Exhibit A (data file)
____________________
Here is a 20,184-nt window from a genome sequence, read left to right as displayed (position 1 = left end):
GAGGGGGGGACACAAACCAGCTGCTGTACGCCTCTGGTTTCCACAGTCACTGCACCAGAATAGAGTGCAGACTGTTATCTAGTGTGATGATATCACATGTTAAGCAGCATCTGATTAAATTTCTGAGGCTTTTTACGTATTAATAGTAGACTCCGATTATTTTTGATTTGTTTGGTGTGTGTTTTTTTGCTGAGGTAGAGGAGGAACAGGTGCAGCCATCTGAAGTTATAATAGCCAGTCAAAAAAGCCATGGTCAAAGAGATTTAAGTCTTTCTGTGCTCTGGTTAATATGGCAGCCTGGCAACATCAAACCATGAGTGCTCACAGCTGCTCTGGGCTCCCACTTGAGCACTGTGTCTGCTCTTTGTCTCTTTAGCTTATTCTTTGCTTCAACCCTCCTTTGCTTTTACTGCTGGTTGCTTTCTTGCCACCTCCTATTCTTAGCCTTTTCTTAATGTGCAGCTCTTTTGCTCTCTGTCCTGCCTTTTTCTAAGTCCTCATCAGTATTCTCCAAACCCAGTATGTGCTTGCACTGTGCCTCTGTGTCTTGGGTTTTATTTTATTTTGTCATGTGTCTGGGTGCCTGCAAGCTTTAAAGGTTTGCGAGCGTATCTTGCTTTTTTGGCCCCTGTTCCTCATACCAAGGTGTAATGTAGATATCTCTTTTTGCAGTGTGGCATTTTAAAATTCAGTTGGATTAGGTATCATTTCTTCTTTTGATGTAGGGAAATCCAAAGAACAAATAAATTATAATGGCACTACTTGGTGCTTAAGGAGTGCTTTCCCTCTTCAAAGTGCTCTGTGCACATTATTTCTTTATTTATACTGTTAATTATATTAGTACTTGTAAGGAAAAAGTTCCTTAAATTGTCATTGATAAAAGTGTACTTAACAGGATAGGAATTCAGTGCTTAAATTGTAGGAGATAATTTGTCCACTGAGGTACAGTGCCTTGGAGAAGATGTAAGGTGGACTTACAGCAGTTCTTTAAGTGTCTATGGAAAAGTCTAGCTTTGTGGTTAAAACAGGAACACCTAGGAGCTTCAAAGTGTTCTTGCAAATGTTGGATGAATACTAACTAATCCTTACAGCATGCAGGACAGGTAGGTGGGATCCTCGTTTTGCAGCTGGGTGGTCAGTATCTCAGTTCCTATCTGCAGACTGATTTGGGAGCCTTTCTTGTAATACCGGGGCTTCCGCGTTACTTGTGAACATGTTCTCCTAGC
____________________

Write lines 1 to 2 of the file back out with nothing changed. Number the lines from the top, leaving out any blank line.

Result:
Here is a 20,184-nt window from a genome sequence, read left to right as displayed (position 1 = left end):
GAGGGGGGGACACAAACCAGCTGCTGTACGCCTCTGGTTTCCACAGTCACTGCACCAGAATAGAGTGCAGACTGTTATCTAGTGTGATGATATCACATGTTAAGCAGCATCTGATTAAATTTCTGAGGCTTTTTACGTATTAATAGTAGACTCCGATTATTTTTGATTTGTTTGGTGTGTGTTTTTTTGCTGAGGTAGAGGAGGAACAGGTGCAGCCATCTGAAGTTATAATAGCCAGTCAAAAAAGCCATGGTCAAAGAGATTTAAGTCTTTCTGTGCTCTGGTTAATATGGCAGCCTGGCAACATCAAACCATGAGTGCTCACAGCTGCTCTGGGCTCCCACTTGAGCACTGTGTCTGCTCTTTGTCTCTTTAGCTTATTCTTTGCTTCAACCCTCCTTTGCTTTTACTGCTGGTTGCTTTCTTGCCACCTCCTATTCTTAGCCTTTTCTTAATGTGCAGCTCTTTTGCTCTCTGTCCTGCCTTTTTCTAAGTCCTCATCAGTATTCTCCAAACCCAGTATGTGCTTGCACTGTGCCTCTGTGTCTTGGGTTTTATTTTATTTTGTCATGTGTCTGGGTGCCTGCAAGCTTTAAAGGTTTGCGAGCGTATCTTGCTTTTTTGGCCCCTGTTCCTCATACCAAGGTGTAATGTAGATATCTCTTTTTGCAGTGTGGCATTTTAAAATTCAGTTGGATTAGGTATCATTTCTTCTTTTGATGTAGGGAAATCCAAAGAACAAATAAATTATAATGGCACTACTTGGTGCTTAAGGAGTGCTTTCCCTCTTCAAAGTGCTCTGTGCACATTATTTCTTTATTTATACTGTTAATTATATTAGTACTTGTAAGGAAAAAGTTCCTTAAATTGTCATTGATAAAAGTGTACTTAACAGGATAGGAATTCAGTGCTTAAATTGTAGGAGATAATTTGTCCACTGAGGTACAGTGCCTTGGAGAAGATGTAAGGTGGACTTACAGCAGTTCTTTAAGTGTCTATGGAAAAGTCTAGCTTTGTGGTTAAAACAGGAACACCTAGGAGCTTCAAAGTGTTCTTGCAAATGTTGGATGAATACTAACTAATCCTTACAGCATGCAGGACAGGTAGGTGGGATCCTCGTTTTGCAGCTGGGTGGTCAGTATCTCAGTTCCTATCTGCAGACTGATTTGGGAGCCTTTCTTGTAATACCGGGGCTTCCGCGTTACTTGTGAACATGTTCTCCTAGC